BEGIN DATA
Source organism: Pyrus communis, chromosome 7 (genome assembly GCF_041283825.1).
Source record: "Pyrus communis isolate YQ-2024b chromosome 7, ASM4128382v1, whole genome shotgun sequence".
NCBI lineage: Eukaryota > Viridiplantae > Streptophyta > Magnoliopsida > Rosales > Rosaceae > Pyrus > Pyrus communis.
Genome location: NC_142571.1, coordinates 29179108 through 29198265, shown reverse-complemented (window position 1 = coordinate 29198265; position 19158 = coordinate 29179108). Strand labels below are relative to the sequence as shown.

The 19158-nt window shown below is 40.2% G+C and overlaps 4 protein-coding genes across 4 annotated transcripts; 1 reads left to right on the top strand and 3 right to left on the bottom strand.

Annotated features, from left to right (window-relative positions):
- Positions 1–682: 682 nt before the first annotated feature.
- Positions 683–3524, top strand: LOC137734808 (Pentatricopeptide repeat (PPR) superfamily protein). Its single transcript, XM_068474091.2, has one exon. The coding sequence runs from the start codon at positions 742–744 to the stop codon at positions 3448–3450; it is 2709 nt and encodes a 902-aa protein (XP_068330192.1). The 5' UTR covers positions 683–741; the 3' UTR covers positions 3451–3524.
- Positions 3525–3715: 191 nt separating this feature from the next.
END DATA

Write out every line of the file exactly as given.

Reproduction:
Source organism: Pyrus communis, chromosome 7 (genome assembly GCF_041283825.1).
Source record: "Pyrus communis isolate YQ-2024b chromosome 7, ASM4128382v1, whole genome shotgun sequence".
NCBI lineage: Eukaryota > Viridiplantae > Streptophyta > Magnoliopsida > Rosales > Rosaceae > Pyrus > Pyrus communis.
Genome location: NC_142571.1, coordinates 29179108 through 29198265, shown reverse-complemented (window position 1 = coordinate 29198265; position 19158 = coordinate 29179108). Strand labels below are relative to the sequence as shown.

The 19158-nt window shown below is 40.2% G+C and overlaps 4 protein-coding genes across 4 annotated transcripts; 1 reads left to right on the top strand and 3 right to left on the bottom strand.

Annotated features, from left to right (window-relative positions):
- Positions 1–682: 682 nt before the first annotated feature.
- Positions 683–3524, top strand: LOC137734808 (Pentatricopeptide repeat (PPR) superfamily protein). Its single transcript, XM_068474091.2, has one exon. The coding sequence runs from the start codon at positions 742–744 to the stop codon at positions 3448–3450; it is 2709 nt and encodes a 902-aa protein (XP_068330192.1). The 5' UTR covers positions 683–741; the 3' UTR covers positions 3451–3524.
- Positions 3525–3715: 191 nt separating this feature from the next.